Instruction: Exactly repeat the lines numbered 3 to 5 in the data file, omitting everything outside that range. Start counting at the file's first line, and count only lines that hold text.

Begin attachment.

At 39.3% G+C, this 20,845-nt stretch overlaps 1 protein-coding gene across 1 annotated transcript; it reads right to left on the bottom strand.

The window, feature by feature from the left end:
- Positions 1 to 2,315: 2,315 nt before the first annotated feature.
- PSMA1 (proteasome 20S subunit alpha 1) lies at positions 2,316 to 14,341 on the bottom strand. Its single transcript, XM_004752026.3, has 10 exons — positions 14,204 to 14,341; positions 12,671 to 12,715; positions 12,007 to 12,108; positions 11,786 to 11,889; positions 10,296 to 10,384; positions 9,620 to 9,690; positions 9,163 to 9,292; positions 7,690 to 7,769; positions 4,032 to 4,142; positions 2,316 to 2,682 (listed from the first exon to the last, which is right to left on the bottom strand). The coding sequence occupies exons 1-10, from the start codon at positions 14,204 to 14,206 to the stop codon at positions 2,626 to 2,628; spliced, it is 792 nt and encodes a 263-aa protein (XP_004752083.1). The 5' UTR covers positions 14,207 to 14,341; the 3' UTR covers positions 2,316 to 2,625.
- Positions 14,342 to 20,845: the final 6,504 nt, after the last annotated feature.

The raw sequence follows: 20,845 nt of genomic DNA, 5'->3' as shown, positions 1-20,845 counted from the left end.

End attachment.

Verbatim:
- Positions 1 to 2,315: 2,315 nt before the first annotated feature.
- PSMA1 (proteasome 20S subunit alpha 1) lies at positions 2,316 to 14,341 on the bottom strand. Its single transcript, XM_004752026.3, has 10 exons — positions 14,204 to 14,341; positions 12,671 to 12,715; positions 12,007 to 12,108; positions 11,786 to 11,889; positions 10,296 to 10,384; positions 9,620 to 9,690; positions 9,163 to 9,292; positions 7,690 to 7,769; positions 4,032 to 4,142; positions 2,316 to 2,682 (listed from the first exon to the last, which is right to left on the bottom strand). The coding sequence occupies exons 1-10, from the start codon at positions 14,204 to 14,206 to the stop codon at positions 2,626 to 2,628; spliced, it is 792 nt and encodes a 263-aa protein (XP_004752083.1). The 5' UTR covers positions 14,207 to 14,341; the 3' UTR covers positions 2,316 to 2,625.
- Positions 14,342 to 20,845: the final 6,504 nt, after the last annotated feature.